Saturday 19th February, when an intrepid party from the joint clubs had decided that it would be a good idea to visit the Wallasea Island Wild Coast Project, was quite one of the wettest, coldest and windiest days of this winter.
The party met at the Town Quay for the ferry to Wallasea. Those members of the group who had short legs – or perhaps in this politically correct world, I should say, “were leg-ally challenged”, had difficulty climbing from the quayside onto the ferry boat. There were several cries of “Help me to get my leg over, please!” as Jonathan Agnew once famously described Sir Ian Botham’s efforts to avoid hitting his stumps!
No one spoke much on the way over as our faces were totally covered up.The ferry boat chugged grumpily across the river, obviously questioning the need for this expedition.
On arrival we were met by the charming Hilary Hunter and her reluctant minibus, which took us the short journey to her office, for coffee and a most interesting talk on the project after which we set off again in the still reluctant minibus.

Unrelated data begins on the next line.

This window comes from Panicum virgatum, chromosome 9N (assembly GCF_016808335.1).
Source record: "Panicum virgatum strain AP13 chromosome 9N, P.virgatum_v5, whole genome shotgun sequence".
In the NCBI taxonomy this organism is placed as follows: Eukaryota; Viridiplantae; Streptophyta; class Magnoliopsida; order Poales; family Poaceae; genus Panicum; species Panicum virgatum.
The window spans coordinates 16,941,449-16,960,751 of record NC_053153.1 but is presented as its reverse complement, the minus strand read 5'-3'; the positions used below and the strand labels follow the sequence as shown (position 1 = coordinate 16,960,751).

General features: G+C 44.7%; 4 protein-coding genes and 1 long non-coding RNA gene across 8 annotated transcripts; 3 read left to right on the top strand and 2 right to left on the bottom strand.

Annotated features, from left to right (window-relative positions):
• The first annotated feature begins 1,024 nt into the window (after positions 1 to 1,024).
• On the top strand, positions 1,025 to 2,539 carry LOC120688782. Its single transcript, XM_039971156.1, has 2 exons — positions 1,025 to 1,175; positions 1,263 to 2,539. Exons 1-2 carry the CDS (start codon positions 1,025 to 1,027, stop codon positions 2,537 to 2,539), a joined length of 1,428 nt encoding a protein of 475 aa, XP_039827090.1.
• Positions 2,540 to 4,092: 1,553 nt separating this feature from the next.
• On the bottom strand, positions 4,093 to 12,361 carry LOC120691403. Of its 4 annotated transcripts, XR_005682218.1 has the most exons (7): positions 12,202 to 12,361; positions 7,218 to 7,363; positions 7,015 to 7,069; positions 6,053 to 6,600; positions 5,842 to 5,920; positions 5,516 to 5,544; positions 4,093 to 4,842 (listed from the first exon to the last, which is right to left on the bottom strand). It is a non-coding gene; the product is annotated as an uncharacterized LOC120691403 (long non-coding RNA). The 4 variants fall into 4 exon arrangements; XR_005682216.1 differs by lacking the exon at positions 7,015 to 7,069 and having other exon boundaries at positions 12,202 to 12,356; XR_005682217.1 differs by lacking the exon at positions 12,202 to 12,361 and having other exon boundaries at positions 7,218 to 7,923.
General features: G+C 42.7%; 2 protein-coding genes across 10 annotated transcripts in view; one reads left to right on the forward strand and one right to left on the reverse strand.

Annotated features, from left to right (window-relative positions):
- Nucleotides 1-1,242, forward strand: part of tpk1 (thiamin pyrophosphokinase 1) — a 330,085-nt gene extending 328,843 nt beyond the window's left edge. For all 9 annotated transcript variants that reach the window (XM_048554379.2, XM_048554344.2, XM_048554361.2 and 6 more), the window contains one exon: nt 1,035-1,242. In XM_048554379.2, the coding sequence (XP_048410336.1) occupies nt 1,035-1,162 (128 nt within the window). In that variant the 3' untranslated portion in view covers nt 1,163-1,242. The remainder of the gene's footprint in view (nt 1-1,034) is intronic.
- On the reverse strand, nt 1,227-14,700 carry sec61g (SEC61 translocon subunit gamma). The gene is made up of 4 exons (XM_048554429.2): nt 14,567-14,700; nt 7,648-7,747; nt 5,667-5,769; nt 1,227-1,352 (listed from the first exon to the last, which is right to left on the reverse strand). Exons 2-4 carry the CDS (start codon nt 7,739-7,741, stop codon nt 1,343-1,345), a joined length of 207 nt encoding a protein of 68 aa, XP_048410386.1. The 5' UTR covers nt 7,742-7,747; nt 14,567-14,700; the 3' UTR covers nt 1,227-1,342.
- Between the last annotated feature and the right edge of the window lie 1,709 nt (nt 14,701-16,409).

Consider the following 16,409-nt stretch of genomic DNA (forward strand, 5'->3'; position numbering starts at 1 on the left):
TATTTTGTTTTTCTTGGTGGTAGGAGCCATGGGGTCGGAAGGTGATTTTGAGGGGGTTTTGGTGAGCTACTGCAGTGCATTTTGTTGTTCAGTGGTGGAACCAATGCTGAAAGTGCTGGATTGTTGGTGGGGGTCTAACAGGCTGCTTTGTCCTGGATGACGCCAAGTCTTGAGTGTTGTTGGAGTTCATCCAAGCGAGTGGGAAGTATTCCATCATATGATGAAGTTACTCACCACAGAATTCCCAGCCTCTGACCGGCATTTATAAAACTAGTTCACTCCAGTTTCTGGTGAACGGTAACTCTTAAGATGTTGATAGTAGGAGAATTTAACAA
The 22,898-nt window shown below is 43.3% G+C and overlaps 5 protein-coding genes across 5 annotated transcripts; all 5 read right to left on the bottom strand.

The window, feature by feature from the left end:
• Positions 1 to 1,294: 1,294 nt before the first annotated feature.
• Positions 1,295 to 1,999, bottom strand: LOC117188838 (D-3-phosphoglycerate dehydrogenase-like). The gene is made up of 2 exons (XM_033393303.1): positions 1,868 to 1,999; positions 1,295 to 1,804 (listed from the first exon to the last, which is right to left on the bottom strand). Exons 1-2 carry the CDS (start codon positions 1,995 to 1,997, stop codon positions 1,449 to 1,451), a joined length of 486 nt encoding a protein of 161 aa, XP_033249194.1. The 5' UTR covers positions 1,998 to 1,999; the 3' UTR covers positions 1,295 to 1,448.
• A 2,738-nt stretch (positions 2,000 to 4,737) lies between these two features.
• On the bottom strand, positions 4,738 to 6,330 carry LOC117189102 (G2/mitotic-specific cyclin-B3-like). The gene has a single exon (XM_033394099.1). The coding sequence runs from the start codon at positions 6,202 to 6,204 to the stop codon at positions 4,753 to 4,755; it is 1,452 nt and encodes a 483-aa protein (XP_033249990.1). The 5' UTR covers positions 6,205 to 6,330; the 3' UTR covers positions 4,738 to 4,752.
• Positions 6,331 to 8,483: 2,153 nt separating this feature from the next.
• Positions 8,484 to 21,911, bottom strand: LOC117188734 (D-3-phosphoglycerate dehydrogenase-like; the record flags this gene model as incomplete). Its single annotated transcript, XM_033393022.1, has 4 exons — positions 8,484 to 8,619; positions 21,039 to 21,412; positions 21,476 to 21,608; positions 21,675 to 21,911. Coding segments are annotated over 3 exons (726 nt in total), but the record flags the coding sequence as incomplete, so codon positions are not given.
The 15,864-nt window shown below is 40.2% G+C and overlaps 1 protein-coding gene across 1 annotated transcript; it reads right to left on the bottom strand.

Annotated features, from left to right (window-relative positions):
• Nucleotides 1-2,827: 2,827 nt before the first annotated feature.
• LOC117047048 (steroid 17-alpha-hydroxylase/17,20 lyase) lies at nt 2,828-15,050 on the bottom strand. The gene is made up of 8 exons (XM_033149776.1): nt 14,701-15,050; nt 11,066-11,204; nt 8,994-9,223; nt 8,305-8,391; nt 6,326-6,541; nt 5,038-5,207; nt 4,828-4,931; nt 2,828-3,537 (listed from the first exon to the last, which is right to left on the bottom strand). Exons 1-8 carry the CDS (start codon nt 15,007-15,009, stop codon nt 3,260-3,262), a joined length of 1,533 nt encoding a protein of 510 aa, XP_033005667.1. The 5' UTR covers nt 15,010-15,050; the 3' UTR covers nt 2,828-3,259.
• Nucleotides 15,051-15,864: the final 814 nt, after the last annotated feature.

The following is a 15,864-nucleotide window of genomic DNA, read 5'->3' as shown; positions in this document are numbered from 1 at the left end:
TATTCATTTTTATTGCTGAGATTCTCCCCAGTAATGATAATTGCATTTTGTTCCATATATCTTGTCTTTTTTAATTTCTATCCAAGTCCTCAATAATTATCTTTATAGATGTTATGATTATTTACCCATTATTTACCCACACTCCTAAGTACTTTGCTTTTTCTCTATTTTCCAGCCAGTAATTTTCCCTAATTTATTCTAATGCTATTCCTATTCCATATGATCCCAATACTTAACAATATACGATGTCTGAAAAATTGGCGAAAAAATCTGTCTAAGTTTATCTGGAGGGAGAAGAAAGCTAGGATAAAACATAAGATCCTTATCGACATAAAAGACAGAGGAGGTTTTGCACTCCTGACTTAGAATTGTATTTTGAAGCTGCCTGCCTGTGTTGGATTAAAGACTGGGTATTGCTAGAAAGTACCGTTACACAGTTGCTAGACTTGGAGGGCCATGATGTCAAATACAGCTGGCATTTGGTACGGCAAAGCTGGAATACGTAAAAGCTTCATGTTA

During the journey we saw various species of of sea birds, some of which had flown over from Siberia but were now in little groups debating among themselves whether they should return forthwith to Siberia where it was probably warmer than here on Wallasea!
Back in Burnham there were more pleas for assistance to get off the ferry before going home to thaw out…
Just a thought! The estimated cost of the Crossrail project is many billions. I would not have thought that there were many people who wished to travel from Milton Keynes to Shenfield and as our dear friend Ken Bushell might have said, “It all seems completely dotty!”
Mrs Rouse has complained that I do not take her out much at weekends – well, I think I have solved that little problem!
Several days after this expedition there was news of the possibility of the Crossrail spoil being diverted to a project on the Medway. Suddenly it seems that the spoil one knows about might be infinitely preferable to spoil one doesn’t know about…